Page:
PowerShell Basics: How to Create a Function

PowerShell Basics_ How to Create a Function

How to Create a PowerShell Function

Firstly, let us think about our approach to PowerShell’s functions.  Are they a tool to be used occasionally for recurring blocks of code?  Alternatively, will functions become the central methodology for every script we create?

To elaborate on what I mean, let us consider three statements from people with different scripting knowledge:

  1. Beginners say – Functions are mysterious even mythical.
  2. Intermediates state – Functions are a method of saving time when tackling repetitive tasks.
  3. Experts declare – Functions are a way of life.  They consider a function as a building block in their master plan to build scripts.

Topics for PowerShell’s Functions

Guy’s Mission

I have an aversion to using ‘Hello World’ examples.  Instead, Guy has invented a basic function to calculate batting averages.  I realise that my hybrid example may please neither cricket lovers nor baseball aficionados.  Casting aside sporting loyalties, these two scripts will get you started with PowerShell’s functions.

By using keyboard input, we are going to take two numbers and divide the first number by the second, and thus calculate the average in traditional math fashion.

Before we get down to using my Get-BatAvg Function, here are a few considerations.  PowerShell dictates a format consisting of three parts, the keyword ‘Function’, followed by a name of your choice, finally, the payload containing the script block, which is enclosed by curly, or parenthesis style brackets.  What you place inside the script block is the same code that you could execute normally outside the scope of the function.  The whole point is that you can execute this block of PowerShell code simply by typing the name of the function.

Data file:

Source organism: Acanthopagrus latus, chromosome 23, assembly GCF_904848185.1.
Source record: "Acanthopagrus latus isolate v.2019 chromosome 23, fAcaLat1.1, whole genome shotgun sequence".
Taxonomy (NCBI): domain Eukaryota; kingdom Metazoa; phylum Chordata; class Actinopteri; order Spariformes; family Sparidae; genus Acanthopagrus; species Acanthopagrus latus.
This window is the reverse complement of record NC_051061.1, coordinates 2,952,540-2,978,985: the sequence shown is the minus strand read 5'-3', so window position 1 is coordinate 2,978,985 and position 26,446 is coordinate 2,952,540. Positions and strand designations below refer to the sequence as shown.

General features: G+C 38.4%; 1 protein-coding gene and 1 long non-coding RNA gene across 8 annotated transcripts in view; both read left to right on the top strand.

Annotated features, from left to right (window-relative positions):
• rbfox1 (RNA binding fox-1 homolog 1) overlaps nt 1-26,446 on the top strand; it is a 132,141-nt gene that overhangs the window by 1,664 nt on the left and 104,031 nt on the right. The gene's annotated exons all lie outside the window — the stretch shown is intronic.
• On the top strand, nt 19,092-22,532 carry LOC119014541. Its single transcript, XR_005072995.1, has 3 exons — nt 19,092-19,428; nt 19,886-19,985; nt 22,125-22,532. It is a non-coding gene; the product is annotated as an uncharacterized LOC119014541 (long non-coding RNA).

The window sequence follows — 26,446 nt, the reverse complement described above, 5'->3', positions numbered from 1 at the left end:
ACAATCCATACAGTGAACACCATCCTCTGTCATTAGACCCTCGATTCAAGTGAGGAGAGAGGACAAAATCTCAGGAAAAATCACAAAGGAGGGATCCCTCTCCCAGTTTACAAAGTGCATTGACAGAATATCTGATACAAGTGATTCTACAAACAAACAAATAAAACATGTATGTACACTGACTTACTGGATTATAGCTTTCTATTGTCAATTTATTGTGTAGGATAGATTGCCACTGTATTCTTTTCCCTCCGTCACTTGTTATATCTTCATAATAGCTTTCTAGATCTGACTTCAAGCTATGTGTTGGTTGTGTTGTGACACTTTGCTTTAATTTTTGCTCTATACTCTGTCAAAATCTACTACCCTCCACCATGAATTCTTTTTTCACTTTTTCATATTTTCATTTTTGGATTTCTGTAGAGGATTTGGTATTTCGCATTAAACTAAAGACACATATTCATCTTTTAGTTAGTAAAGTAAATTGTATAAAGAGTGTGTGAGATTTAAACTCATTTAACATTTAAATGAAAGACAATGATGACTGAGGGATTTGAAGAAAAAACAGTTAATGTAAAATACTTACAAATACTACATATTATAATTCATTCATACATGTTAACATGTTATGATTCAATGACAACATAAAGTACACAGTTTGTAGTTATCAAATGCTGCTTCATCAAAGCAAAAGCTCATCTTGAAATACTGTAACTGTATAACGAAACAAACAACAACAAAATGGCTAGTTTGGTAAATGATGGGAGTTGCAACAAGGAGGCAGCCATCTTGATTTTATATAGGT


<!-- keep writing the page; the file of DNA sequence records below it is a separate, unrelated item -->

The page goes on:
Example 1: A PowerShell Function to Calculate Baseball Averages

Here is a classic example for dissecting, fiddling, changing stuff to see what happens, and thus truly learning how functions are constructed.  I re-jigged the first script to make it more suitable for baseball.  Often, looking at two slightly different scripts gives you ‘binocular vision’, as a result you get extra insights into the techniques.

It’s good scripting technique to scope the parameters with the [String] or [Int].  Incidentally, square brackets mean optional information.

$Avg = [int]($Runs / $Outs *100)/100 simply applies some maths to display the average to two decimal places.

I wanted to introduce logic to help Americans who are thinking baseball ‘outs’, and also Englishmen who are thinking cricket ‘dismissals’.  Observe how inside the main curly brackets are {if… } and {Else… } blocks.  My hidden agenda is to make you aware that you can put all sorts of scripting ‘stuff’ inside the Process section.

# PowerShell function example script: Calculate batting average
# Author: Guy Thomas
Function Get-BatAvg {
Param (
[int]$Hits, [int]$AtBats
# End of Parameters
 Process {
"Enter Name Hits AtBats..."
$Avg = [int]($Hits / $AtBats*100)/100
if($Avg -gt 1)
"$Name's cricket average = $Avg : $Hits Runs, $AtBats dismissals"
} # End of If
Else {
"$Name's baseball average = $Avg : $Hits Hits, $AtBats AtBats"
} # End of Else.
   } # End of Process

Get-BatAvg -name Babe -Hits 2873 -AtBats 7530

Note 1:  Observe the relationship between declaring the param $name, and employing the parameter -name.

Note 2:  Another advantage of Param is that you can try different sequences, for example:
Get-BatAvg -AtBats 70 -hits 6999 -name Babe.  (Default order -Name -Hits -AtBats)

Note 3:  The If… Else logic assumes that cricket averages are greater than one, but baseball averages are less than one.

Note 4:  Please pay close attention to the type of bracket.  Also ‘Single’ or “double” quotes are highly significant.